When I started my blog a couple months ago, I determined a posting schedule for myself of once a week on Tuesdays. If you are someone who notices details and patterns, you may have noticed that I went a few weeks without posting at the end of December and into January, but it wasn’t for lack of me trying. In this post I’m going to talk about the issues I faced that prevented me from posting and how I finally got a workaround for the problem that has finally allowed me to start posting again.

Background

While trying to create and edit my tutorial post about working with Liquibase, I kept running into the same vague JSON error when trying to save drafts, always at the same point. The error was: “Updating failed. The response is not a valid JSON response”.

The point at which it always failed was about midway through the post, either when I copied in text that contained double-quote characters or when I added the first image. I spent several weeks going back and forth with Flywheel (the web host I use) support, trying to figure out what was causing this JSON error when I tried to save a draft.

We tried many different things, including the normal troubleshooting steps of disabling plugins, reverting to the default WordPress theme, disabling all of my browser extensions, trying to work in an incognito window, and several other things. I read so many of the articles online discussing how to resolve this error, and none of those solutions worked. On the Flywheel side, they told me they were trying several different server changes, including extending timeout values and other firewall type changes. I even completely restored my website to default, but not even that worked. And then I had to rebuild everything on my website (except for posts and pages which I exported before restoring).

As of the time of writing this, I still don’t officially have a resolution from Flywheel for this error that keeps popping up and generating 403 errors on the backend (I figured that out myself by inspecting what happened when I clicked the “save draft” button). However, thanks to some kind folks on a WordPress forum, I finally figured out a viable workaround that I am actually enjoying using more than the online WordPress admin portal.

The Successful Workaround

The workaround that I am now using, even as I write this, is to use the development tool for WordPress called Local. This tool gives you a local development environment for WordPress that can seamlessly connect with Flywheel and other hosting providers. The setup for the tool was super easy, took me less than 5 minutes. After going through the setup, all I had to do was pull a copy of my site to local and then I have been able to locally edit my website through the tool.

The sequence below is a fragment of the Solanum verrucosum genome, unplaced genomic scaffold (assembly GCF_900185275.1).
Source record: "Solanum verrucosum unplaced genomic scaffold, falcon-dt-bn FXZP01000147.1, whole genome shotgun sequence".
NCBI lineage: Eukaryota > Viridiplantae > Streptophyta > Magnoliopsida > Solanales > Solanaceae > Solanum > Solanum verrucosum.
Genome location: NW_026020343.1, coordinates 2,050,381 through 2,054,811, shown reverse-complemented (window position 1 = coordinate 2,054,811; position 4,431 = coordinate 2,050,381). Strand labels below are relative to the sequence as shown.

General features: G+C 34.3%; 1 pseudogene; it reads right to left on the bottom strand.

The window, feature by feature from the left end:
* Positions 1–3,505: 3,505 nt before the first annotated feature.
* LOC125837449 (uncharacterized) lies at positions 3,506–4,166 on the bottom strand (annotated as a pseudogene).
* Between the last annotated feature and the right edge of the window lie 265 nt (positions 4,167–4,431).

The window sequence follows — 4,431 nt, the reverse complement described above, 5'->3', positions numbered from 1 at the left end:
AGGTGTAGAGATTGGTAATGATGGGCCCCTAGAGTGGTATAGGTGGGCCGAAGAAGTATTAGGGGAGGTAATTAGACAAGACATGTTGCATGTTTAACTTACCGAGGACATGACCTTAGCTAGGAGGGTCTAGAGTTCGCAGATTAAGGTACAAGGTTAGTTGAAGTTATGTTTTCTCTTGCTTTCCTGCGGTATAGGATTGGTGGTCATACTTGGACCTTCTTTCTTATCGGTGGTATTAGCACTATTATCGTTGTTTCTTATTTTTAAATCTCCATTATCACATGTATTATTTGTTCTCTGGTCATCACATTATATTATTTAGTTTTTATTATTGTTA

Once you’re done making all your changes, you only need to select to “Push” to your production site, then select which changes you want to be pushed, then it’s quickly sent to your actual production website. It takes a few minutes for Flywheel to update with the changes, but then you can see your locally developed changes on your real site. All without the hassle of the ever-present JSON error when trying to save a draft.

I will be continuing to work with Flywheel to try to resolve the error on my production site, but at least for now, I am able to keep working and posting, back to my normal schedule.

Summary

If you are facing endless errors when trying to create posts for WordPress and you’re hosted with Flywheel, try using the Local tool to develop on your own local machine to see if that helps you in the same way it helped me.

UPDATE

We finally seem to have resolved my issue after going back and forth so many times with the Flywheel support team and continuing to escalate it through all their support levels. I’m not sure if this is what finally resolved the issue as I wasn’t provided any further details, but the last detailed message I received seemed to indicate that something was set up incorrectly with their Web Application Firewall (WAF) that was preventing me from editing. Before getting the issue fixed, I also found that I couldn’t edit the footer of my site because I was also getting 403 errors when trying to save those changes, and that along with my post creation issue has been resolved.

The moral of this update is that if you’re having this same issue and your site is hosted on Flywheel, keep pushing them to try more things on their end, don’t let them say that it must be something with your local environment. They were super great in continuing to try as long as I kept pushing and saying it still wasn’t working. It also seemed to help when I started showing them the exact errors I was getting with the Inspect tool in Chrome so they would have something to work with.

Do DML Statements Work in Liquibase Changesets?

After finishing the blog post last week about how to work with Liquibase, I decided to find the answer to one of the outstanding questions I had about the tool, which was whether or not it allows you to put DML statements in your changelogs and changesets. I couldn’t find any documentation anywhere online about putting DMLs in changesets, so I had to figure it out myself. Finding the answer to this was much easier than I thought it would be since all it involved was adding a DML statement to a changelog, running the Liquibase update statement, and then seeing what happened.

So do DMLs work in Liquibase changesets?

Yes, they do. To prove it, I opened the existing changelog file that I created for last week’s tutorial and I added a new changeset.

Screenshot of text editor containing Liquibase changeset with DML statement to insert into a table

Then I opened the command prompt for Liquibase and ran the normal update statement to get my database aligned with the changelog file.

Screenshot of Liquibase command window showing successful execution of DML changeset

The update statement completed successfully, which I truly was not expecting. Then I had to go into the database to see if that DML statement was actually executed on the DB or not, and it was!